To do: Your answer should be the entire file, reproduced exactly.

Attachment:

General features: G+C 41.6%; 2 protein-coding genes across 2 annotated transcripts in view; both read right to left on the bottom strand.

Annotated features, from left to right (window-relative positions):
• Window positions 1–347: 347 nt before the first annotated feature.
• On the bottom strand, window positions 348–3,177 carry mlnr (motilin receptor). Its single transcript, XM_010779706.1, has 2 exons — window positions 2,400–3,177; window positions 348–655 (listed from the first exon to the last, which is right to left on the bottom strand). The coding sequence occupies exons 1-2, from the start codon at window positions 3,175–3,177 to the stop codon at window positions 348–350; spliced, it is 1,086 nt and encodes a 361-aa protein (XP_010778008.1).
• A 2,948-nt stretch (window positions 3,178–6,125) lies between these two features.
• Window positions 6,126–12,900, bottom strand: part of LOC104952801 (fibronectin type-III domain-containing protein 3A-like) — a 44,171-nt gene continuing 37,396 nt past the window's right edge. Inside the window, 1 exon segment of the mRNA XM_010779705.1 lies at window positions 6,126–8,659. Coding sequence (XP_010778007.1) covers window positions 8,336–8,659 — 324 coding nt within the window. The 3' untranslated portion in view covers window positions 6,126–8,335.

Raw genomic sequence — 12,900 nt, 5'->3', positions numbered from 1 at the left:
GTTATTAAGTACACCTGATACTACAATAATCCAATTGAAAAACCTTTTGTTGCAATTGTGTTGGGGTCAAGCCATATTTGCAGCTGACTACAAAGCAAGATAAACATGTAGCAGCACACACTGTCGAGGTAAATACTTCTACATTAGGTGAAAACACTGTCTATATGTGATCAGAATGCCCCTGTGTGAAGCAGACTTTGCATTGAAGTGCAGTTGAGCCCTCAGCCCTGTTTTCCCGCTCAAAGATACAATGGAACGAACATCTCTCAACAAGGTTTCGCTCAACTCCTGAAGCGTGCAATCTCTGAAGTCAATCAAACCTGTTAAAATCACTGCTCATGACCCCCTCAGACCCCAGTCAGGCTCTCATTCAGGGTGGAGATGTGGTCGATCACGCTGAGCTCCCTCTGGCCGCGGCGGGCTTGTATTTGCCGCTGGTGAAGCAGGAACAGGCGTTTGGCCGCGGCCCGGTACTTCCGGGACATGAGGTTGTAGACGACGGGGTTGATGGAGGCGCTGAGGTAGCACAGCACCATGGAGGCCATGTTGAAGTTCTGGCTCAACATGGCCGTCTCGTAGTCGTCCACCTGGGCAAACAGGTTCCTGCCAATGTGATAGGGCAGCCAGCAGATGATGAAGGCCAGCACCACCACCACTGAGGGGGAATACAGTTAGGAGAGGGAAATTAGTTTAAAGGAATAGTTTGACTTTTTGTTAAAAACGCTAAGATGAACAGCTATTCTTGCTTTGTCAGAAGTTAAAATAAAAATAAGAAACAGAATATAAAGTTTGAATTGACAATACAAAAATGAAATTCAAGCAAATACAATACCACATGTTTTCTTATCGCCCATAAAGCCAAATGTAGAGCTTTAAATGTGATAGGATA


General features: G+C 41.6%; 2 protein-coding genes across 2 annotated transcripts in view; both read right to left on the bottom strand.

Annotated features, from left to right (window-relative positions):
• Window positions 1–347: 347 nt before the first annotated feature.
• On the bottom strand, window positions 348–3,177 carry mlnr (motilin receptor). Its single transcript, XM_010779706.1, has 2 exons — window positions 2,400–3,177; window positions 348–655 (listed from the first exon to the last, which is right to left on the bottom strand). The coding sequence occupies exons 1-2, from the start codon at window positions 3,175–3,177 to the stop codon at window positions 348–350; spliced, it is 1,086 nt and encodes a 361-aa protein (XP_010778008.1).
• A 2,948-nt stretch (window positions 3,178–6,125) lies between these two features.
• Window positions 6,126–12,900, bottom strand: part of LOC104952801 (fibronectin type-III domain-containing protein 3A-like) — a 44,171-nt gene continuing 37,396 nt past the window's right edge. Inside the window, 1 exon segment of the mRNA XM_010779705.1 lies at window positions 6,126–8,659. Coding sequence (XP_010778007.1) covers window positions 8,336–8,659 — 324 coding nt within the window. The 3' untranslated portion in view covers window positions 6,126–8,335.

Raw genomic sequence — 12,900 nt, 5'->3', positions numbered from 1 at the left:
GTTATTAAGTACACCTGATACTACAATAATCCAATTGAAAAACCTTTTGTTGCAATTGTGTTGGGGTCAAGCCATATTTGCAGCTGACTACAAAGCAAGATAAACATGTAGCAGCACACACTGTCGAGGTAAATACTTCTACATTAGGTGAAAACACTGTCTATATGTGATCAGAATGCCCCTGTGTGAAGCAGACTTTGCATTGAAGTGCAGTTGAGCCCTCAGCCCTGTTTTCCCGCTCAAAGATACAATGGAACGAACATCTCTCAACAAGGTTTCGCTCAACTCCTGAAGCGTGCAATCTCTGAAGTCAATCAAACCTGTTAAAATCACTGCTCATGACCCCCTCAGACCCCAGTCAGGCTCTCATTCAGGGTGGAGATGTGGTCGATCACGCTGAGCTCCCTCTGGCCGCGGCGGGCTTGTATTTGCCGCTGGTGAAGCAGGAACAGGCGTTTGGCCGCGGCCCGGTACTTCCGGGACATGAGGTTGTAGACGACGGGGTTGATGGAGGCGCTGAGGTAGCACAGCACCATGGAGGCCATGTTGAAGTTCTGGCTCAACATGGCCGTCTCGTAGTCGTCCACCTGGGCAAACAGGTTCCTGCCAATGTGATAGGGCAGCCAGCAGATGATGAAGGCCAGCACCACCACCACTGAGGGGGAATACAGTTAGGAGAGGGAAATTAGTTTAAAGGAATAGTTTGACTTTTTGTTAAAAACGCTAAGATGAACAGCTATTCTTGCTTTGTCAGAAGTTAAAATAAAAATAAGAAACAGAATATAAAGTTTGAATTGACAATACAAAAATGAAATTCAAGCAAATACAATACCACATGTTTTCTTATCGCCCATAAAGCCAAATGTAGAGCTTTAAATGTGATAGGATA